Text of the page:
By Park Si-soo
With many Koreans still aggravated by U.S. President Donald Trump's controversial comment that "Korea used to be a part of China," his closest business partner, Vice President Mike Pence, has jangled their nerves again.
During a Tuesday meeting with Japanese Prime Minister Shinzo Abe, Pence called the body of water between the Korean Peninsula and Japan the "Sea of Japan."
Pence told Abe that the United States stood firm with Japan against what he called "provocation from across the Sea of Japan."
The name has been a long-standing point of conflict between Seoul and Tokyo, which the former has promoted as the "East Sea." The naming dispute is considered a sentimental rivalry between the two countries that stems from Japan's 1910-45 occupation of the Korean Peninsula.
It is uncertain whether Pence spoke the term knowing of the long-standing dispute between America's two important allies in Asia. But it seems certain his careless choice of words will only drive a wedge between Korea and Japan and make it difficult for Washington to seek the concerted cooperation of its two Asian allies.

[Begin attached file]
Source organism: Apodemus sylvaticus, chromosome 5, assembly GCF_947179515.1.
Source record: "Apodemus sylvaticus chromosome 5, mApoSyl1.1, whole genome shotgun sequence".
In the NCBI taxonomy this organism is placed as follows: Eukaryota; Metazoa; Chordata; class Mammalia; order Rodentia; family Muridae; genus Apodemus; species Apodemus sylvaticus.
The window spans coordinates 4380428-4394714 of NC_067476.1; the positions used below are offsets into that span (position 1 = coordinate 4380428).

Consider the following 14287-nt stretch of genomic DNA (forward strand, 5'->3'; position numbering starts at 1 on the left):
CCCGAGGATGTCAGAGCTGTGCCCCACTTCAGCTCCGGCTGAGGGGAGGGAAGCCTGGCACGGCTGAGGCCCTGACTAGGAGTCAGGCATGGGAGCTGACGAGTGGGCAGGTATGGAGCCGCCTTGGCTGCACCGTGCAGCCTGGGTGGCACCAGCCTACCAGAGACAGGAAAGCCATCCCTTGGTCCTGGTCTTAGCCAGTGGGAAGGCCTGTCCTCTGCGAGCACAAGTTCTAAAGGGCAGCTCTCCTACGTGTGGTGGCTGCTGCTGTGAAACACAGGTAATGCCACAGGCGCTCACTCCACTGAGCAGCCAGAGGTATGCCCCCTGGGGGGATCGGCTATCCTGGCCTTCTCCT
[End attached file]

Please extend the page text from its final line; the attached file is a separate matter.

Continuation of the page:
"The U.S. President and Vice President seem to be equally ignorant of Korea and Asian issues as a whole," a Korean netizen wrote.
Earlier, Trump disturbed many Koreans by saying "Korea used to be part of China." The businessman-turned-politician reportedly made the remark during an interview with The Wall Street Journal after meeting Chinese President Xi Jinping on Apr. 12.
Trump said in the interview: "(Xi) then went into the history of China and Korea. Not North Korea, Korea. And you know, you're talking about thousands of years and many wars. And Korea actually used to be a part of China."
American online news agency Quartz had the first report of the controversial remark, saying Trump made "a shocking admission of ignorance."
The Washington Post suggested: "It would be worthwhile for the president to get his history lesson from Korean experts, perhaps at the State Department, rather than potentially self-serving accounts from foreign leaders."